The Synthesis of Probabilistic Prediction & Mechanistic Modelling within a Computational & Systems Biology Context

Lead Research Organisation: University of Glasgow
Department Name: School of Computing Science

Abstract

The synergistic advances that can be made by the multidisciplinary interplay between abstracted computational modelling and biological experimental investigation within a system biology context are poised to make major contributions to our understanding of some of the most important biological systems implicated in the genesis of many serious diseases such as cancer. However, due to the unavoidable inherent levels of uncertainty, noise and relative scarcity of biological data it is vital that sound evidential based scientific reasoning be enabled within a systems biology context by formally embedding mechanistic models within a probabilistic inferential framework. The synthesis of mechanistic modelling & probabilistic inference provides outstanding opportunities to make further significant advances in understanding biological systems and processes at multiple levels, by defining system components and inferring how they dynamically interact. There is a major role that statistical machine learning methodology has to play in both computational & systems biology research and a number of important methodological challenges are presented by applications working at this interface.However, one of the most important aspects of successful computational & systems biology research is that it must be conducted in direct collaboration with world-class experimental biologists. An outstanding feature of this Fellowship is that it has set in place six exciting collaborations with internationally leading cancer researchers, proteomics technologists, biochemists and plant biologists who are all fully committed to successfully driving forward a potentially groundbreaking multidisciplinary systems biology research programme as detailed in this proposal. Three important application areas within biological science will shape and direct the research to be undertaken during this Fellowship. The applications are distinct, yet overlap in terms of the modelling & inferential issues which each present and this is important in ensuring a consistent and coherent line of research. They have also been selected for their major importance in the study of cellular mechanisms which are fundamental to cell function, some of which are implicated in certain serious diseases. In addition, the applicant has substantive ongoing collaborations with world-class laboratories engaged in these biological investigations. This ensures the proposed research programme is focused on realistic methodological problems which will have a direct impact on the major scientific questions being asked within each area, as well contributing to the computational and inferential sciences. The first application will develop the inferential tools required by cancer biologists when reasoning about the structures underlying the observed dynamics of the MAPK pathway and these tools will be employed in a large scale study of this pathway in collaboration with the Beatson Institute of Cancer Research. The second application, to be conducted with the Plant Sciences group at the University of Glasgow, will seek to elucidate, in a model-based inferential manner, the remarkable observed phenomenon of organ specificity of the circadian clock in soybean and Arabidopsis, in addition a study of models of transcriptional regulation in the cell-cycle will be conducted. The final application will investigate a number of open issues associated with clinical transcriptomics and proteomics where the identification of possible target genes and proteins is of vital importance to cancer researchers in their studies of, in this case breast and ovarian cancer. This study will be conducted in direct conjunction with the Institute of Cancer Research where an ongoing study of BRCA1&2 mutations implicated in breast and ovarian cancer is underway.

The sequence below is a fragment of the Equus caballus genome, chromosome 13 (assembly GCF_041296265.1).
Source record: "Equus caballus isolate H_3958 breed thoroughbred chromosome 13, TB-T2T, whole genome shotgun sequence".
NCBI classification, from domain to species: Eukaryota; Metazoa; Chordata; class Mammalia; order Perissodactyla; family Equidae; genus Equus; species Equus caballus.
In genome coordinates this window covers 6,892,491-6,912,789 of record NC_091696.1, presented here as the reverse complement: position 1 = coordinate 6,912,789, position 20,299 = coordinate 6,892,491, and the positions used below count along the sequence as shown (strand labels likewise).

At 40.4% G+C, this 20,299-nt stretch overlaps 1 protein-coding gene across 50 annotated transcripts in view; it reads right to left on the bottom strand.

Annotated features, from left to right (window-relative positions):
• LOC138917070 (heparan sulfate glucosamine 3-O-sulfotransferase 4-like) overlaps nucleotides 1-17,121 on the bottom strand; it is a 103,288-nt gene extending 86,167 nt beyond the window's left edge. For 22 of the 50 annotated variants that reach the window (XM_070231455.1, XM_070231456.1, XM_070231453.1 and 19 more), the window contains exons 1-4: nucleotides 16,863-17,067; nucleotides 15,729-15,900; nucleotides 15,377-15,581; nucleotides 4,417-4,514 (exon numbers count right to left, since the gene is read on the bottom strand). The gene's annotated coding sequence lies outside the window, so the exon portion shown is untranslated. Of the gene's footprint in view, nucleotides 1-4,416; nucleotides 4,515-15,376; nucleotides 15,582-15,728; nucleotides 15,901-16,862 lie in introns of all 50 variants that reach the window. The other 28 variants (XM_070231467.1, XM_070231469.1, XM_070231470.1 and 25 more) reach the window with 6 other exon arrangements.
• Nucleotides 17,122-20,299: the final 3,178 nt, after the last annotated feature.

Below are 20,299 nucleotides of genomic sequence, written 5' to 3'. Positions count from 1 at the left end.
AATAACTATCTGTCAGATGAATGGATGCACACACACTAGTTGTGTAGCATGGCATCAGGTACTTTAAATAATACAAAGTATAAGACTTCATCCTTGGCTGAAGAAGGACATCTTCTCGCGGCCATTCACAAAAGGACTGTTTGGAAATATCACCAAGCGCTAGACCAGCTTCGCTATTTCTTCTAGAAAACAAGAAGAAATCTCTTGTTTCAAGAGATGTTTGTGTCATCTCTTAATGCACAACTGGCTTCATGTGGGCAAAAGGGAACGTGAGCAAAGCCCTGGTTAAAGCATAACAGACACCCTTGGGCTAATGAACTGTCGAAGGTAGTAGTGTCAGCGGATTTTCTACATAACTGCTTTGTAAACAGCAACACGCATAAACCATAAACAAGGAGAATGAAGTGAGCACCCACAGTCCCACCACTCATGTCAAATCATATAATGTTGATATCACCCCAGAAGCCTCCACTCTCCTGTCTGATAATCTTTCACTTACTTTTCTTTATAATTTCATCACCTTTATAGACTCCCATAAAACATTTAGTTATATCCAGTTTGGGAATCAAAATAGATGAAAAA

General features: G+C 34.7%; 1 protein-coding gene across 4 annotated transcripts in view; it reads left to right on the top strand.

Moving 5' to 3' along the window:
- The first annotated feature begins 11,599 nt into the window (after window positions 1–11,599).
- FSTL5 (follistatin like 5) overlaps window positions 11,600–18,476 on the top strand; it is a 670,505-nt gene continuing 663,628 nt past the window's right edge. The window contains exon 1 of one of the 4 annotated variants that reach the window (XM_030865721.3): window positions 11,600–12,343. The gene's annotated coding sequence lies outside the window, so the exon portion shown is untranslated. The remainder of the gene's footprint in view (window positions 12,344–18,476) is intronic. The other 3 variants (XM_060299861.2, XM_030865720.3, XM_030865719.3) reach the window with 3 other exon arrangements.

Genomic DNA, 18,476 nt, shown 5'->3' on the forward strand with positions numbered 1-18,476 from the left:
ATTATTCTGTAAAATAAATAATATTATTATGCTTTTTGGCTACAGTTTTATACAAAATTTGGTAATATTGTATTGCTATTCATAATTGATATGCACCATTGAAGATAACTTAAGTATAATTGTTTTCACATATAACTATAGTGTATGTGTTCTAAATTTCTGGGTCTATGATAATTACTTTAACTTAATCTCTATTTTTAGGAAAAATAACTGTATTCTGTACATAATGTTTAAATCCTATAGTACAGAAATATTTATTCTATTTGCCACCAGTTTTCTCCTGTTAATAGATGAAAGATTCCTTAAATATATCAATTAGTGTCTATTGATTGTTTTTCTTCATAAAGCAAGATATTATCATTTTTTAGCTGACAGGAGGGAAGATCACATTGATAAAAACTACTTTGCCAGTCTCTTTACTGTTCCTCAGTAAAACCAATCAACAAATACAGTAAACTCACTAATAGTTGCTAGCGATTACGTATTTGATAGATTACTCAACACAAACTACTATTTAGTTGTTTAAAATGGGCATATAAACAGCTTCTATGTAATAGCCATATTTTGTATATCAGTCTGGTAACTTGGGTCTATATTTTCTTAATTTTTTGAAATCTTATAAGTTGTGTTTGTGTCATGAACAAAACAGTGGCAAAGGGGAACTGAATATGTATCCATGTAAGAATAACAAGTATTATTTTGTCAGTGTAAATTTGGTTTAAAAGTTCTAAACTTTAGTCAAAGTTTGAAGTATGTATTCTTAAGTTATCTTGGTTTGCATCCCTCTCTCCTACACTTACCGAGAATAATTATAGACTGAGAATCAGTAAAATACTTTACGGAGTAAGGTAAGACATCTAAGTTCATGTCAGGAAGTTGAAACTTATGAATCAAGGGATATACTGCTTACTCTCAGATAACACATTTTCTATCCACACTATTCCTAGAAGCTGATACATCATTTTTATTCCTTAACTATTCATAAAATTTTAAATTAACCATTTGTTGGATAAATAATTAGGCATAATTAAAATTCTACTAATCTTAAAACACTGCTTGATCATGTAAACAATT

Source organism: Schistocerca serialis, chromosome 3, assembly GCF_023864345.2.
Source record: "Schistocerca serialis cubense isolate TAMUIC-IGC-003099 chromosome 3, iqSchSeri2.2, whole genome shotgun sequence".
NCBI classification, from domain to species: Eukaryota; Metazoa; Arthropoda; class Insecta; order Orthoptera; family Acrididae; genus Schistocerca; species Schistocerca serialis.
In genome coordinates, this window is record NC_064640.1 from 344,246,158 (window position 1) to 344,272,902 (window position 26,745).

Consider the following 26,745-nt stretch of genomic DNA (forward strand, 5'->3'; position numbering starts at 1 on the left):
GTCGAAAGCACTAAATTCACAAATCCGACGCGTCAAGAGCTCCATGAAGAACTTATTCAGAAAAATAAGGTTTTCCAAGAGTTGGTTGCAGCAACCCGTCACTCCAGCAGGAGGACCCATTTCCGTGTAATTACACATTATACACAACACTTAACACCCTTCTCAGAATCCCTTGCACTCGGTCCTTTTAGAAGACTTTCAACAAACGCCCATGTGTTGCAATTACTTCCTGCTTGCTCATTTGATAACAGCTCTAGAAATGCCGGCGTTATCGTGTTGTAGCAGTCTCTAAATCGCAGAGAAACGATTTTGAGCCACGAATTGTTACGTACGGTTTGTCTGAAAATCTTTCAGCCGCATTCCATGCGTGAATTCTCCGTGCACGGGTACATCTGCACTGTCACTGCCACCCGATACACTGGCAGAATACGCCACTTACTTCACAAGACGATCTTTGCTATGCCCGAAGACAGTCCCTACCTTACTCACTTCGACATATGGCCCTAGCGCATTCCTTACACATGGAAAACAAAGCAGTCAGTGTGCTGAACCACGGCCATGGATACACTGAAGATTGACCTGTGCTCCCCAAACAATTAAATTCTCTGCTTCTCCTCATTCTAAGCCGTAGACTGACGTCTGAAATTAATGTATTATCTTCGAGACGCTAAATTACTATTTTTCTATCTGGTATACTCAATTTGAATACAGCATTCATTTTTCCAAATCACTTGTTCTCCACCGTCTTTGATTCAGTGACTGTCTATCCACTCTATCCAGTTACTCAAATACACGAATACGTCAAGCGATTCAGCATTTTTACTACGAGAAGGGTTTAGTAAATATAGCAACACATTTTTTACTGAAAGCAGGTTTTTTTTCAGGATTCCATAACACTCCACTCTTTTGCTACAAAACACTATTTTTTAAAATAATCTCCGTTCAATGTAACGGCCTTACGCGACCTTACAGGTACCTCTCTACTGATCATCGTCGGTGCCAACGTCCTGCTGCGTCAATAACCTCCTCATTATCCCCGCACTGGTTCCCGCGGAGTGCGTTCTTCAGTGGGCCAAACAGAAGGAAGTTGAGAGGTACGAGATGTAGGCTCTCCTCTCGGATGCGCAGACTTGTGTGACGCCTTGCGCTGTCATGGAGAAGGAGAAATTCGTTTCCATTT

Publications

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Related Projects